from The American Heritage® Dictionary of the English Language, 4th Edition
- n. Mathematics An amount obtained as a result of adding numbers.
- n. Mathematics An arithmetic problem: a child good at sums.
- n. The whole amount, quantity, or number; an aggregate: the sum of the team's combined experience.
- n. An amount of money: paid an enormous sum.
- n. A summary: my view of the world, in sum.
- n. The central idea or point; the gist.
- transitive v. Mathematics To add.
- transitive v. To give a summary of; summarize.
- sum up To present the substance of (material) in a condensed form; summarize: sum up the day's news; concluded the lecture by summing up.
- sum up To describe or assess concisely: an epithet that sums up my feelings.
- n. See Table at currency.
from Wiktionary, Creative Commons Attribution/Share-Alike License
- n. A quantity obtained by addition or aggregation.
- n. An arithmetic computation, especially one posed to a student as an exercise (not necessarily limited to addition).
- n. A quantity of money.
- n. A summary.
- n. A central idea or point.
- n. The utmost degree.
- n. An old English measure of corn equal to the quarter.
- v. To add together.
- v. To give a summary of.
- n. The basic unit of money in Kyrgyzstan.
- n. The basic unit of money in Uzbekistan.
from the GNU version of the Collaborative International Dictionary of English
- n. The aggregate of two or more numbers, magnitudes, quantities, or particulars; the amount or whole of any number of individuals or particulars added together.
- n. A quantity of money or currency; any amount, indefinitely.
- n. The principal points or thoughts when viewed together; the amount; the substance; compendium.
- n. Height; completion; utmost degree.
- n. A problem to be solved, or an example to be wrought out.
- transitive v. To bring together into one whole; to collect into one amount; to cast up, as a column of figures; to ascertain the totality of; -- usually with up.
- transitive v. To bring or collect into a small compass; to comprise in a few words; to condense; -- usually with up.
- transitive v. To have (the feathers) full grown; to furnish with complete, or full-grown, plumage.
from The Century Dictionary and Cyclopedia
- n. The highest point: the top; summit; completion; full amount; total; maximum.
- n. The whole; the principal points or thoughts when viewed together; the substance.
- n. The aggregate of two or more numbers, magnitudes, quantities, or particulars; the result of the process of addition: as, the sum of 5 and 7 is 12; the sum of a and b is a + b.
- n. Hence The whole number or quantity.
- n. A quantity of money or currency; an indefinite amount of money.
- n. An arithmetical problem to be solved, or an example of a rule to be worked out; also, such a problem worked out and the various steps shown.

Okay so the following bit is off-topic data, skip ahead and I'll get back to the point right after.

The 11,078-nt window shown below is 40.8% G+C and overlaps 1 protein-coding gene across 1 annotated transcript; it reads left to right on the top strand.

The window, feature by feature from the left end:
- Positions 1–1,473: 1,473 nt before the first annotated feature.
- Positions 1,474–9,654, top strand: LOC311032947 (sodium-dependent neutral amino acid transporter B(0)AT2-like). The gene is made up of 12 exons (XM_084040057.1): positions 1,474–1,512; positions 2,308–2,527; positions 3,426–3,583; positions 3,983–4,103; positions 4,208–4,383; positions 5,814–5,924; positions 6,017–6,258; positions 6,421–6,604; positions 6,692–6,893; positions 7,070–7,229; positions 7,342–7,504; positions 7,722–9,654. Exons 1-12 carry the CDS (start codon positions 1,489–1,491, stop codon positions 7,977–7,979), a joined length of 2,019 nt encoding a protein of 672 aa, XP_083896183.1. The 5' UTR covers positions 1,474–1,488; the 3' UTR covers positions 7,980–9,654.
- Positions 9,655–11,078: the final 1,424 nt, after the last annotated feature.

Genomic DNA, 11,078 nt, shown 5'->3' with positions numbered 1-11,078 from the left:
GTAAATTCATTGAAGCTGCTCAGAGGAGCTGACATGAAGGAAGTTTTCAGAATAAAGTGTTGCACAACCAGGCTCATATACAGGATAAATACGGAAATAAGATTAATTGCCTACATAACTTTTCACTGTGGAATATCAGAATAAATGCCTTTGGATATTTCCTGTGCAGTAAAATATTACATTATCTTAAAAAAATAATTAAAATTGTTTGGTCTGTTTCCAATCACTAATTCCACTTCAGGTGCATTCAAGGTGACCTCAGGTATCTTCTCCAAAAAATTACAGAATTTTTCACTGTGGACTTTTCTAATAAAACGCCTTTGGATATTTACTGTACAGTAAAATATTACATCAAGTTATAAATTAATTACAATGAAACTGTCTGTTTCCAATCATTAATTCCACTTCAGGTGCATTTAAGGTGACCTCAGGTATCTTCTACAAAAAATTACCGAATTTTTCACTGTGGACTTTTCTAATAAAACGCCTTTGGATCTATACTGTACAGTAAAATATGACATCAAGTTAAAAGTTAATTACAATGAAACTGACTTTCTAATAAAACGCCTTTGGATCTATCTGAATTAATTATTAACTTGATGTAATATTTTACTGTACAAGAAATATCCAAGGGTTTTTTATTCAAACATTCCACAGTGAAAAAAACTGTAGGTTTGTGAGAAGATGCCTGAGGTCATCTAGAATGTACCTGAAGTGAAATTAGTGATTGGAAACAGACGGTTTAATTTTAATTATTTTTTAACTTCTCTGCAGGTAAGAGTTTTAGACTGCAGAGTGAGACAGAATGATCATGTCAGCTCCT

- n. In the calculus of finite differences, a function the result of operating upon another function with the sign of summation, and expressing the addition of all successive values of that function in which the variable differs from unit to unit from zero or other constant value to one less than the value indicated; also, a special value of such a function. Thus, the sum of r is
- n. or, since the summation may commence at any other integral value of x, ϲ r = r / (r—1) + C, where C is an arbitrary constant or periodic function having for its period a submultiple of unity.
- To combine into a total or sum; add together; ascertain the totality of: often followed by up.
- To bring or collect into a small compass; condense in a few words: usually with up: as, to sum up evidence; to sum up arguments.
- In falconry, to have (the feathers) full grown and in full number.
- Hence To supply with full clothing.
- In the calculus of finite differences, to find the general expression for the aggregate of: said of the result of adding successive values of a given function in each of which the variable is increased over the last by unity. See sum, n., 7.
- To make a recapitulation; offer a brief statement of the principal points or substance: usually with up.
- An obsolete spelling of some.
- See -some.
from WordNet 3.0 Copyright 2006 by Princeton University. All rights reserved.
- v. determine the sum of
- n. a quantity of money
- n. the final aggregate
- n. a set containing all and only the members of two or more given sets
- n. a quantity obtained by the addition of a group of numbers
- n. the choicest or most essential or most vital part of some idea or experience
- n. the whole amount
- v. be a summary of
Middle English summe, from Old French, from Latin summa, from feminine of summus, highest.
Uzbek sŭm, from Chuvash sum, som, payment; see som.(American Heritage® Dictionary of the English Language, Fourth Edition)
Middle English summe, from Old French, from Latin summa, feminine of summus ("highest"). (Wiktionary)
From Uzbek. (Wiktionary)